Sometimes, you really have to push it. We had planned to do a dayhike up Mt. Batulao last Saturday, but last-minute conflicts in schedule delayed us to a point that it was already noontime when we were able to leave Manila for Evercrest Golf Course, the trailhead of Mt. Batulao. Our group of five comprised of my Mu Sigma Phi sisses in the College of Medicine: JM Golbin, Johannie Uy, and Leisa Gobenciong, and Dr. Carlo Santella of PGH-Emergency Medicine, who earlier that morning reinforced our skills in Basic Life Support.
We arrived at Evercrest around 1500H, to a chorus of boys all asking to be our guides. We got one and immediately hailed tricycles to take us to the end of the road. We only have three hours of daylight left, and there was a sense of urgency. Start of trek, 1515H.
Our pace was swift, and in no time we faced the fork between the old and the new trails that lead to the summit of Batulao. The new trail opened last February, a month after my last Batulao climb in January 21, so I wanted to try out the new one.
Initially I was skeptical, thinking it would just be a rehash of the old trail, set in the same grassland. Thankfully, my doubts were allayed. Instead of going down some mango woodlands, the new trail immediately goes up, affording beautiful views along the narrow trail. You can view the old trail running parallel to your left. We encountered mountaineers from MMS, from Cainta, Rizal, and those joining Conquer’s anniversary event.
The ascent continued, and I was glad to see that we would be passing by the rocky structures to the left of Batulao’s summit – which really reminded me of Mt. Guiting-Guiting. Aside from the challenging new trail, what made me even more delighted was that the trail passes by a woodland beside and beneath the rocks – a welcome interruption from the otherwise monotonous grassland. In this woodland were verdant bamboos, flowers, and a variety of forest trees.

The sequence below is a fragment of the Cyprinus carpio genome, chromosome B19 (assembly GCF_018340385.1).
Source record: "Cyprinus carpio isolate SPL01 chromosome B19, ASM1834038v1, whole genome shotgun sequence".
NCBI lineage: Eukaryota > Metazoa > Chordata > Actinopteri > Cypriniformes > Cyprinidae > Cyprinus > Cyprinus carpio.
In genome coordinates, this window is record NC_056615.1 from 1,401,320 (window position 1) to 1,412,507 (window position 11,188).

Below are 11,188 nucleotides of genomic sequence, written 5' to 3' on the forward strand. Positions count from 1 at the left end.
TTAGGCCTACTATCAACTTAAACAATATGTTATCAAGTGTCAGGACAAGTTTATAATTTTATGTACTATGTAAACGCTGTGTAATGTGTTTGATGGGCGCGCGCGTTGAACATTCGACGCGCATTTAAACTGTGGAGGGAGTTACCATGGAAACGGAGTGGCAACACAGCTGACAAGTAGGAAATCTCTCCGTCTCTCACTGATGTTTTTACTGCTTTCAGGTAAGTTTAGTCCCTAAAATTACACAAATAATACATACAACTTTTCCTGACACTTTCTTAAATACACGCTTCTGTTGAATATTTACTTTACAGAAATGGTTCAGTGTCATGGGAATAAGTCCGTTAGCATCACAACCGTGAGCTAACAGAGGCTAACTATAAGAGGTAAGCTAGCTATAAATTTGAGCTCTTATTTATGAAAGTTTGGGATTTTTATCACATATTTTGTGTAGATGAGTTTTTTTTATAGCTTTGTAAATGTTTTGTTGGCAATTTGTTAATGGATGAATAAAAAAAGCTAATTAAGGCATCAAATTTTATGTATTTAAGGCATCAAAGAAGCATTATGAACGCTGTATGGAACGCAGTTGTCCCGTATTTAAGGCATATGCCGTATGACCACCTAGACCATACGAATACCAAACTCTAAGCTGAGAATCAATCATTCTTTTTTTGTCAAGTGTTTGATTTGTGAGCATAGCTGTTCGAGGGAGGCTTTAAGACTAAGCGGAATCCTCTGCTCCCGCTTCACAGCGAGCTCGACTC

As you emerge from the forest, there are some narrow parts that once again evoke G2, but unfortunately the trail is nowhere as steep as the old trail. The slopes are successive and narrow, but more gradual; before we knew it we were already at the summit of Mt. Batulao – at 1645H, for a total of 1.5 hours.
It was my first time to be atop Batulao on a late afternoon, and the deep hues of dusk’s sunlight permeated the grassland, transforming it into a photogenic landscape. Talamitam, Maculot, Tagaytay, and other high points came into view. Spending only 30 minutes at the summit, we started going down, even as the sun itself descended beyond the coast of Nasugbu. Before it set, we did not miss the red disc that found its way in our cameras.
We made it back at the highway at 1830H – very pleased that we decided to push through with our dayhike. The special bulalo at Leslie’s in Tagaytay made for a sumptuous postclimb feast.
Visit the Mt. Batulao page for more information on the new trail and the latest updates. Pictures taken with Sony Ericsson k850i.